How about the old model?
SAP have stated the obvious in that customers can choose to stay with their current contract and user-based licensing for indirect use. Given the complications outlined above, aren’t you better off just staying with the old model? Well, you would continue to pay for scenarios where documents are indirectly changed, read or deleted, unlike under the new model. As said, this affects a large portion of indirect scenarios, so this aspect has the potential for very substantial savings when changing to the new model.
Another point is that your indirect use may have been under the radar for a long time, but with the new measurement functionality planned for release in November 2018, this will likely change. It won’t matter if the indirect use will be measured in the metric of the new model or that it’s inaccurate, if there’s a lot of smoke then SAP will start looking for fires. Currently, if you review your indirect access cases and proactively approach SAP to solve compliance gaps- any back maintenance will be waived; whereas this is unlikely if gaps are uncovered in the annual audit via the new measurement.
SAP has also published an indirect access audit practice for the old model. The aspect I find most interesting is that SAP will not pursue licenses for creating and changing non-transactional data – that’s any data which is not business-process centric, rapidly changing or event-driven. A substantial concession!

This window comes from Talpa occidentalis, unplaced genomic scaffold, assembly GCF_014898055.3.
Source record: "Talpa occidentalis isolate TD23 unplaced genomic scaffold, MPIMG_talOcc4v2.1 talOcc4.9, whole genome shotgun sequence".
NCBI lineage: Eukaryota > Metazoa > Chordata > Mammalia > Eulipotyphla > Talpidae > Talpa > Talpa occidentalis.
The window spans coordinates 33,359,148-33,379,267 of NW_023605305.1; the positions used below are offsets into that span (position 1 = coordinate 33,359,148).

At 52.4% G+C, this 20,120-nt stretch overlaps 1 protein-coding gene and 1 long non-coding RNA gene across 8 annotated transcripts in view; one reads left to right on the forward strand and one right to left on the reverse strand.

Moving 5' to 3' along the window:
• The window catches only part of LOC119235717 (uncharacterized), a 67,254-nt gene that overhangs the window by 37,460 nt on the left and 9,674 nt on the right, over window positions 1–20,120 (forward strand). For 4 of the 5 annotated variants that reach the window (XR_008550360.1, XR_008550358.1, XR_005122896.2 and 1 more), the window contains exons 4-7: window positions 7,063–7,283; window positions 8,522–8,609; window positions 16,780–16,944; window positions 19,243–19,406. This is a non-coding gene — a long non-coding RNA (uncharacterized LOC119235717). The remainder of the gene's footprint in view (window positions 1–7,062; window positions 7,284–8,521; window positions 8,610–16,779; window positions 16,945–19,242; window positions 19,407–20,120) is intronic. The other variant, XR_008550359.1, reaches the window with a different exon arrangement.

As part of the audit practice, SAP have formulated an indirect access assessment decision tree. I am skeptical of its accuracy. If you follow it for the example of automated writing of sensor data to SAP, the tree would tell you that you need a dedicated license. In my opinion, such fully-automated use cases do not need an indirect use license under the old model, as a Named User is for human individuals (though great care is needed in assessing such scenarios). So on this aspect, the new model is worse as it requires a Document license.
Coming to the crux of the matter, SAP has outlined 2 options for moving to the new model: 1) license exchange within your current contract and 2) contract conversion. License exchange means that you will get a credit (of up to 100%) of licenses you no longer need for indirect access (users, sales orders and purchase orders). Contract conversion is quite drastic and means moving to S/4HANA with a whole new contract.